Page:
Even plastic tools need to be clean. Are your tools used in more than one garden location? Do you help friends or neighbors with their garden? Are the tools used in a community garden plot and in your landscape? If you answered yes to any of these questions, what do you do to prevent soil-borne insect and disease organisms from spreading from one garden to the next? After the tools are cleaned of any dirt, you can sterilize the tool with a solution of 10 percent bleach and 90 percent water. I find this solution damages the metal on some of my tools if I don’t thoroughly rinse it off and quickly oil the tool. I prefer to use rubbing alcohol straight from the bottle to sterilize the tools.
Types of Tools
Wood is long lasting and durable when it is properly cared for. Tool and wheelbarrow handles dry out if not oiled occasionally. Dry wood cracks, creating splinters. Sliding your hand down a rake or shovel handle and hitting a splinter will ruin your day.
First, do a light sanding to get rid of any nicks or splinters. Wipe the wood down with oil, let dry and oil it again. Linseed or Tung oil are two popular oils for tool handles as they are designed for outdoor use. I prefer not to use paint or varnish on handles as they can wear off, and the chips can lift up like splinters.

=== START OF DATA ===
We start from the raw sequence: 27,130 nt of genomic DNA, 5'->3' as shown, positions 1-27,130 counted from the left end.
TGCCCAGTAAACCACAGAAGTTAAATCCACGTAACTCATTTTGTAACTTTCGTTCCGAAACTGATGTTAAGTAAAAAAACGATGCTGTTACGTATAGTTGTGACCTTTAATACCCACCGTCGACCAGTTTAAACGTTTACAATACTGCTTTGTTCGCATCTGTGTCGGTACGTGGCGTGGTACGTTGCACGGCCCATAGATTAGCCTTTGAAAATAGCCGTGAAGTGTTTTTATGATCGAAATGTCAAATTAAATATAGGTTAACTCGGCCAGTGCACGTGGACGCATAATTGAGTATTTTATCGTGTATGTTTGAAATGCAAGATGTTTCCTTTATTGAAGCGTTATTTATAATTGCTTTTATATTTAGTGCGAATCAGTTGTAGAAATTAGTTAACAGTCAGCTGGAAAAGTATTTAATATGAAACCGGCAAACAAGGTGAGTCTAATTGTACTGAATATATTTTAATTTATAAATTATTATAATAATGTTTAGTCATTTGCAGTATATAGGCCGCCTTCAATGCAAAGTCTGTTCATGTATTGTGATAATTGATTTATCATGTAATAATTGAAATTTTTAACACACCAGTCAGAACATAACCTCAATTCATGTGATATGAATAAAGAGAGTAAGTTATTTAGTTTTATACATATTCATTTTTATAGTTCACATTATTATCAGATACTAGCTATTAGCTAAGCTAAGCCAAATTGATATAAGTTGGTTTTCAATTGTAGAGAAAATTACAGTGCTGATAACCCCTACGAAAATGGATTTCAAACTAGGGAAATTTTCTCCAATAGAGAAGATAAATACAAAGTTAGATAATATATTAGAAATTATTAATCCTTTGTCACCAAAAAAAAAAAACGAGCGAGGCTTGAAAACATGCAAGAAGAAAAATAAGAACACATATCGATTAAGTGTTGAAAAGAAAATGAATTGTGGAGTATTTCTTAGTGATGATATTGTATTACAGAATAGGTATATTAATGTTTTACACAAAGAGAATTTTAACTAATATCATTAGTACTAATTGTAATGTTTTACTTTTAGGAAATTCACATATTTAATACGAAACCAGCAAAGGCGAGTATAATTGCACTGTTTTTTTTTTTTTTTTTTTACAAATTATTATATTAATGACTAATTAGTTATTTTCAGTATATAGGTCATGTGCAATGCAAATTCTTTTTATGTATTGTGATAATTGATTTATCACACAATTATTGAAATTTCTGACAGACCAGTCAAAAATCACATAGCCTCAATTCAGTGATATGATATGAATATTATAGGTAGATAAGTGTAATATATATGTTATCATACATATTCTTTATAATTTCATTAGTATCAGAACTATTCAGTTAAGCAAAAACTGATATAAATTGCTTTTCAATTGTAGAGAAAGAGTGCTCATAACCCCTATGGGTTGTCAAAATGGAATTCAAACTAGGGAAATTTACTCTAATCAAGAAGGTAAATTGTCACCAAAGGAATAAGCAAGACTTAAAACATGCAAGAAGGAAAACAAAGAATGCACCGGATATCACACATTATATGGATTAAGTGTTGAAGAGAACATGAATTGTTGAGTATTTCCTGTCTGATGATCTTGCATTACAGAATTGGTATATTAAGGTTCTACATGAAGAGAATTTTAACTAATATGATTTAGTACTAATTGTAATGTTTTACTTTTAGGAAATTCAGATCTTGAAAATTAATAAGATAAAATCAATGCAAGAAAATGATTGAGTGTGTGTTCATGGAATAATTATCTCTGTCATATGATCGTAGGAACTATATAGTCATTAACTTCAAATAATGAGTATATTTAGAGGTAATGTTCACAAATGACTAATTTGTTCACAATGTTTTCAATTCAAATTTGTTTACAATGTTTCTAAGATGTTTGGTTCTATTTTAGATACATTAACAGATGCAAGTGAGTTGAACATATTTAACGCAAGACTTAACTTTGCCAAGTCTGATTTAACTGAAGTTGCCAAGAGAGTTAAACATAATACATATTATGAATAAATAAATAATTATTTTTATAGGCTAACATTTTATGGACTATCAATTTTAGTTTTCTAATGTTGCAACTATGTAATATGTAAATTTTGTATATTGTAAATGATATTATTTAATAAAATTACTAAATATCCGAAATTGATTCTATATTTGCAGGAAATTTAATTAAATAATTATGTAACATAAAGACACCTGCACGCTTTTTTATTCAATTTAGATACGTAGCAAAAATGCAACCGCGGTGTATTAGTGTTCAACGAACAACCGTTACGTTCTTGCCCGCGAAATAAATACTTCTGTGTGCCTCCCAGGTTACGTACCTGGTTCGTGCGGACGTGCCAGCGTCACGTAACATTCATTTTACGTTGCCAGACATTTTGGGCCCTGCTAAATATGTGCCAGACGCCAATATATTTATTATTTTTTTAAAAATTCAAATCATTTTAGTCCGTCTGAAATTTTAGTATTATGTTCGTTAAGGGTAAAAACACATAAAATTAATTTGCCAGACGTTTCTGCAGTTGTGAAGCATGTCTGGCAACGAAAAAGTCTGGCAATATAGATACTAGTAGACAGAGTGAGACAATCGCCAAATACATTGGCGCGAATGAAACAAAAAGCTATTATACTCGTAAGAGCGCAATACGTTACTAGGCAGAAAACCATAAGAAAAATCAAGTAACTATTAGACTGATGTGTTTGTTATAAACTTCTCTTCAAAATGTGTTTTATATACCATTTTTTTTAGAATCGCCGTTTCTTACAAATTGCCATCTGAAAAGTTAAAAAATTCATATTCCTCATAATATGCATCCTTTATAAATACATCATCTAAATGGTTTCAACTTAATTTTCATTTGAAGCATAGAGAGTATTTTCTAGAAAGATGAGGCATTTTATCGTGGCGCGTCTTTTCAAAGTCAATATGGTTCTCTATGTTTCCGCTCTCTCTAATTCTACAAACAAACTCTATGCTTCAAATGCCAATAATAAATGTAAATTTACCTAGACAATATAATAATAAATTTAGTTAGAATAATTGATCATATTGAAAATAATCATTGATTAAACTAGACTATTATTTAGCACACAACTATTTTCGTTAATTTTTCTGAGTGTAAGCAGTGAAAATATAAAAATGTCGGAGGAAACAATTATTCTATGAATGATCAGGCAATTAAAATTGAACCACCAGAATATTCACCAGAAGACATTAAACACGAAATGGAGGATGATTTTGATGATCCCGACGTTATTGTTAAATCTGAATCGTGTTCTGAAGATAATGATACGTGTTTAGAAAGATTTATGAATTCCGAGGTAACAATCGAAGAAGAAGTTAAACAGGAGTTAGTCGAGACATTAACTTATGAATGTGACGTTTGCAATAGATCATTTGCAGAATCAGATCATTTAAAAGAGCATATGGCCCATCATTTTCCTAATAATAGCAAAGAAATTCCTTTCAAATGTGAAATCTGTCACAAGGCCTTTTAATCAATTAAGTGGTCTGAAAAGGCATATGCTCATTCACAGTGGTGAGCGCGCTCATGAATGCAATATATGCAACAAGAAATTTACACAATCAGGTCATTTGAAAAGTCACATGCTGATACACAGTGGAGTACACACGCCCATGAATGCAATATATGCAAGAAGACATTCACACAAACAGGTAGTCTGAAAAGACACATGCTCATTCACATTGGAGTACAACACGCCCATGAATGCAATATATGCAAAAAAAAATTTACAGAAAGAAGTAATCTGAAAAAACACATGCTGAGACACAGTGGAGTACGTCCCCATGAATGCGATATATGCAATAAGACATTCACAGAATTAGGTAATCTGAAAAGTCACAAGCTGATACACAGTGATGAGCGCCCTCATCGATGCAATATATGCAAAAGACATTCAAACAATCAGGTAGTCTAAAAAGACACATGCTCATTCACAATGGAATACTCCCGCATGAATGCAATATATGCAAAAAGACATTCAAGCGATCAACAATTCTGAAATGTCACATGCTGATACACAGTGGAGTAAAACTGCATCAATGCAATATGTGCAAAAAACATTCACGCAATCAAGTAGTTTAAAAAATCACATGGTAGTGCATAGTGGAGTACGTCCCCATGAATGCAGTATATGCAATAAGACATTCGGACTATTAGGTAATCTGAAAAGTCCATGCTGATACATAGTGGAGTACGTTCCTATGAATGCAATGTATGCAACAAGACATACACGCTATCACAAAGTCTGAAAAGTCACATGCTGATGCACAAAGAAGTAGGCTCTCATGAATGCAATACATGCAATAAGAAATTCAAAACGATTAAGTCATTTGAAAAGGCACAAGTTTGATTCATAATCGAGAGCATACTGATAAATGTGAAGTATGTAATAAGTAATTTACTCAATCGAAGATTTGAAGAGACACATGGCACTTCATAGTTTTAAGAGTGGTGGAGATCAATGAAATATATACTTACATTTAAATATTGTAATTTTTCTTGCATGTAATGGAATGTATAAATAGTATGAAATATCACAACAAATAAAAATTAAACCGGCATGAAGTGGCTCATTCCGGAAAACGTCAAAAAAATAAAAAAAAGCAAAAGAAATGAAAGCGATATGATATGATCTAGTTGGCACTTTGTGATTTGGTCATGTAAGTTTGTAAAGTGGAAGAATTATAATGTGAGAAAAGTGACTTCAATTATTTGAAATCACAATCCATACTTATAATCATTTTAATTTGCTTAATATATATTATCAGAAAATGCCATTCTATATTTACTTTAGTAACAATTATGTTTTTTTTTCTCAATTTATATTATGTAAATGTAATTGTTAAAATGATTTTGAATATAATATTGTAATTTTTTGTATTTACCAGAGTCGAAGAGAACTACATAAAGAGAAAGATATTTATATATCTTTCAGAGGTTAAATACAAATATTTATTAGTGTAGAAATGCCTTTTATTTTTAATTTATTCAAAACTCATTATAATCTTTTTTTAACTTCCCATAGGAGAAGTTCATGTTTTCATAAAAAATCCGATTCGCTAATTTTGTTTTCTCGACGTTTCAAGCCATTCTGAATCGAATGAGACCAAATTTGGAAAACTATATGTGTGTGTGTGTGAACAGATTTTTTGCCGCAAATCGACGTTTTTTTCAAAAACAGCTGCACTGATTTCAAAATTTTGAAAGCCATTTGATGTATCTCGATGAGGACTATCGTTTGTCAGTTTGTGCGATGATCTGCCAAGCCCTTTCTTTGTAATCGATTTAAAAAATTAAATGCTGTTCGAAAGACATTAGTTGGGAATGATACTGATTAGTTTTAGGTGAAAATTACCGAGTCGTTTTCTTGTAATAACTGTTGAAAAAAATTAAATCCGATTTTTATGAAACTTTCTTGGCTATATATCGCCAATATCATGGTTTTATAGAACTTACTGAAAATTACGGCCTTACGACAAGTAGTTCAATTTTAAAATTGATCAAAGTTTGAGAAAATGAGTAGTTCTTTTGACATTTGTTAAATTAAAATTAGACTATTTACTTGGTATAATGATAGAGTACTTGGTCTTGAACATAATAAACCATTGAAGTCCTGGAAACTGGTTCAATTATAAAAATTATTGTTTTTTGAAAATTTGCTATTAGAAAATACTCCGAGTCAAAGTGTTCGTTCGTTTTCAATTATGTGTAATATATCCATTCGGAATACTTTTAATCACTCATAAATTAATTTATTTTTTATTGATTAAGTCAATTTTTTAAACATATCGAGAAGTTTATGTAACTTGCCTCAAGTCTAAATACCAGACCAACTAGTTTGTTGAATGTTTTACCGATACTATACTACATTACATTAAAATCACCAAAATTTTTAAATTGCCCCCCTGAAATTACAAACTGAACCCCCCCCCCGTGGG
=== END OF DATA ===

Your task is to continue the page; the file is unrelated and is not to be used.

Garden tools are made from several metals, including iron, steel and aluminum. All of them benefit from cleaning and oiling, but especially iron tools that rust quickly if not cleaned and oiled. Wash them with soap and water and then wipe them dry. Wipe or spray them with oil and lightly dry them so the oil won’t drip off.
As a young Boy Scout, I learned that sharper knives and axes are safer. For instance, a dull ax can bounce off of the wood and strike your leg. A sharp pruner or saw cuts with less effort. If you are struggling to make a cut, you can break the tool or push too hard and injure yourself. If you don’t sharpen the cutting tools before each use, do it at least once each year. Since you are cleaning dirt and sap from the blades before storing them, go ahead and sharpen them now. And then coat them with oil. Some pruners have replaceable blades.
Every power tool comes with a set of instructions on how to maintain it. If you are like me, you don’t remember reading them and don’t know where they are now. They may be online at the manufacturer’s website.